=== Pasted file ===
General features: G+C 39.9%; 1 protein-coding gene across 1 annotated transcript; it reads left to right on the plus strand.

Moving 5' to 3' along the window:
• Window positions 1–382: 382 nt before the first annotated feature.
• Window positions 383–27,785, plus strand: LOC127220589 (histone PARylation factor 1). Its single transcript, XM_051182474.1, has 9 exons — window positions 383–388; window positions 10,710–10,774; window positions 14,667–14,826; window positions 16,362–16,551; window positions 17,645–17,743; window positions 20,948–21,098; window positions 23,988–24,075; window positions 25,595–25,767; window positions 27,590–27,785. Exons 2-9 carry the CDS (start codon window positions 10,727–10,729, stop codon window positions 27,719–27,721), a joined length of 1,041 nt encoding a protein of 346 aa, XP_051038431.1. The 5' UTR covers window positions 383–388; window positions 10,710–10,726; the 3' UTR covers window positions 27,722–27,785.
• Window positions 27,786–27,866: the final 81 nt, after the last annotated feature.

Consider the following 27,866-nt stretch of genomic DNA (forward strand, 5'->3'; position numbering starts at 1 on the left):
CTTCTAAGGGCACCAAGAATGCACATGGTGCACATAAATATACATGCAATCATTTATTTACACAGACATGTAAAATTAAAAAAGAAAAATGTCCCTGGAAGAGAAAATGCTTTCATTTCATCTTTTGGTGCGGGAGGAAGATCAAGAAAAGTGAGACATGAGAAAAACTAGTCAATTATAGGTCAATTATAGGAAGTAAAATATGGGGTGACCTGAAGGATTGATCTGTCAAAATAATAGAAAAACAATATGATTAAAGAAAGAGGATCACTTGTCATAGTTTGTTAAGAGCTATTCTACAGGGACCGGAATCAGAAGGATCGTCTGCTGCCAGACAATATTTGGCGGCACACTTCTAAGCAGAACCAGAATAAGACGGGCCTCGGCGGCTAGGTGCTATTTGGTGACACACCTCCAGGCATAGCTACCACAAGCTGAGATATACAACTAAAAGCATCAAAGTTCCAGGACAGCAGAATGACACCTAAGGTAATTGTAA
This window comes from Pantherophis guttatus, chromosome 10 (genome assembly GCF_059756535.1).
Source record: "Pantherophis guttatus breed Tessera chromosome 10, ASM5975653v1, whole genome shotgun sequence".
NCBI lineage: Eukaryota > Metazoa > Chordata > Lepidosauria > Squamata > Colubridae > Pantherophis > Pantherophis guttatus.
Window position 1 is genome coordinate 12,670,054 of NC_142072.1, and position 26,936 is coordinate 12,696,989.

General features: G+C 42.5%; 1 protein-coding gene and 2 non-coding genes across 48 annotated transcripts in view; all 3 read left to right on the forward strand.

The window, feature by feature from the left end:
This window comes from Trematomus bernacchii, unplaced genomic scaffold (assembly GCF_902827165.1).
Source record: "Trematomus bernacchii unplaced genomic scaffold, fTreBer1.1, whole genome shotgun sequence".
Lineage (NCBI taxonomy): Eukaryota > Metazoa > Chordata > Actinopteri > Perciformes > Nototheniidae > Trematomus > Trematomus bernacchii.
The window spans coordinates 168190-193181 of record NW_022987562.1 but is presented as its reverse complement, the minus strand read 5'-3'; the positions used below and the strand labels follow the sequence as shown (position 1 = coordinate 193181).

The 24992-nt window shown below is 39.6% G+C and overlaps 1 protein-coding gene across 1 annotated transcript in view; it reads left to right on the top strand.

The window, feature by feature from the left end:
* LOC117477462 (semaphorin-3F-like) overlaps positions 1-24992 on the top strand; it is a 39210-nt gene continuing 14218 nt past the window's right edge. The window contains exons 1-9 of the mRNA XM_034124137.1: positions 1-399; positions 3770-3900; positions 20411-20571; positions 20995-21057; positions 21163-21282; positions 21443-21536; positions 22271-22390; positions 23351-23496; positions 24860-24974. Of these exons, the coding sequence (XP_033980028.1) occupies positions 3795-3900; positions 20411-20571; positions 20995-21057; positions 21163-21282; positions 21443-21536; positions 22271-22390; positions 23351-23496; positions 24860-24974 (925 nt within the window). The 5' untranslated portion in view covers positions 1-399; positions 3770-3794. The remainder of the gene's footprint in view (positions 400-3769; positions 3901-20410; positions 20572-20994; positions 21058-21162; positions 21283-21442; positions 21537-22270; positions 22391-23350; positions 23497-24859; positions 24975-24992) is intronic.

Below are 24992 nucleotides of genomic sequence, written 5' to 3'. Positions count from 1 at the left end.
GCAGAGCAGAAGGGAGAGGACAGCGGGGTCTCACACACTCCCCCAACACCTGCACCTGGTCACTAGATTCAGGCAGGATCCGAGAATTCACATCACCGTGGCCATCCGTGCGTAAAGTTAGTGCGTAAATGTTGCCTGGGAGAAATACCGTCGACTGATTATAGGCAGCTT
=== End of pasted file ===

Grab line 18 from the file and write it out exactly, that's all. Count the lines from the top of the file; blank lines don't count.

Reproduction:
The 24992-nt window shown below is 39.6% G+C and overlaps 1 protein-coding gene across 1 annotated transcript in view; it reads left to right on the top strand.